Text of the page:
I mentioned pink lakes at the beginning, but the big one, Hillier, flooded so is no longer pink. The pinkness is often caused by the presence of salt-tolerant algae that produces carotenoids, as in carrots, usually in conjunction with specific bacteria, which may vary from lake to lake. It’s the same combination that makes flamingoes legs and prawns pink. The pink lakes in Esperance are suffering from various environmental issues – there is a lake called Pink Lake which is no longer pink as a railway line was built alongside it which caused it to flood, others have had their salt mined, but others, which were not pink are now slowly turning pink. We flew over farmland which is home to what is known as “Rainbow Lakes”, which are a variety of small lakes situated on farmland and can only be seen from the air. I took a lot of photos, but think these show the scale of the lakes and the colours the best. Some of them are like pearl shells, which interested me.
The lake in the photo above was a deep purple colour, which I didn’t quite capture, but you get the idea.
We flew over our accommodation on the way back to the airport. The red arrow shows our log cabin.
We were very close to a fishing harbour called Bandy Creek and we found a brewing company nearby known as Lucky Bay Brewing. Mark enjoyed sampling their wares.
We were on a final drive and found the most amazing glass gallery. It’s the Cindy Poole glass gallery and it specialises in recycling glass such as spirit and wine bottles, giving the resultant pieces an amazing colour.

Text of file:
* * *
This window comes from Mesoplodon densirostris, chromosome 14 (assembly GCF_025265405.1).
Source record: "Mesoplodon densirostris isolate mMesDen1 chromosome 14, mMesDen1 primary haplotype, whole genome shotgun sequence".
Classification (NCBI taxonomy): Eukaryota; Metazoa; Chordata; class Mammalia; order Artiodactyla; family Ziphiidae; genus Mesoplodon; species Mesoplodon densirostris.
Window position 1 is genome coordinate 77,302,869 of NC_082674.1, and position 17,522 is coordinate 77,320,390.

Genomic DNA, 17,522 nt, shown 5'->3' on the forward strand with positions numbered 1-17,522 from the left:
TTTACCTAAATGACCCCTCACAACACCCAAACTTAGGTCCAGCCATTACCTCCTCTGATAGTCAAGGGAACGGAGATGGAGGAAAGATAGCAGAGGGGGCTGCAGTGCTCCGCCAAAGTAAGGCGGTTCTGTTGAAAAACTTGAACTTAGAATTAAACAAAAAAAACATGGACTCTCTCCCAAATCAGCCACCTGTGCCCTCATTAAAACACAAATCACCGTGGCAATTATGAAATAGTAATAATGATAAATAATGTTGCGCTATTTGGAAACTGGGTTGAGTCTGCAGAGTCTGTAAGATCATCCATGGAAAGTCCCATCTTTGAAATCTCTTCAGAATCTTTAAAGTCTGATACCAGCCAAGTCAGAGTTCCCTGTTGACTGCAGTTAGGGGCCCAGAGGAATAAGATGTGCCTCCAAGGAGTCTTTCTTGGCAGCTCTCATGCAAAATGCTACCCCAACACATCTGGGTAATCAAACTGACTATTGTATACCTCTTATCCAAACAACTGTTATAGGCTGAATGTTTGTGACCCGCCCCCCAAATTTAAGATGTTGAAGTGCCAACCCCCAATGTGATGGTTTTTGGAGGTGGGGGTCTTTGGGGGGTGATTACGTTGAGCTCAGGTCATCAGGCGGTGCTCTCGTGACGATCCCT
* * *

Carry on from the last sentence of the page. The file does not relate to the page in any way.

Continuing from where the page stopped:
I was so absorbed in the whole thing that I forgot to take too many photos, so have purloined one from their website, which I think gives a good idea of the colours and style of glass. There’s also a lot of jewellery.
Cindy does a lot of collaborations with other local artisans, resulting in a most interesting gallery. She also runs workshops and I’m definitely going to do one next time I’m there. I was most taken with this wearable art. It’s made from Esperance fish leather, which I had explored as part of the One Year, One Outfit challenge where we had to create garments using only locally grown and produced materials.
I mentioned this dress, which prompted quite the discussion about recycling, upcycling, sustainability, zero waste, and the circular economy, as well as the loss of many of our local industries.
I finish this post with this image, which made me laugh. The lady at the visitor centre said that people often asked if it was true!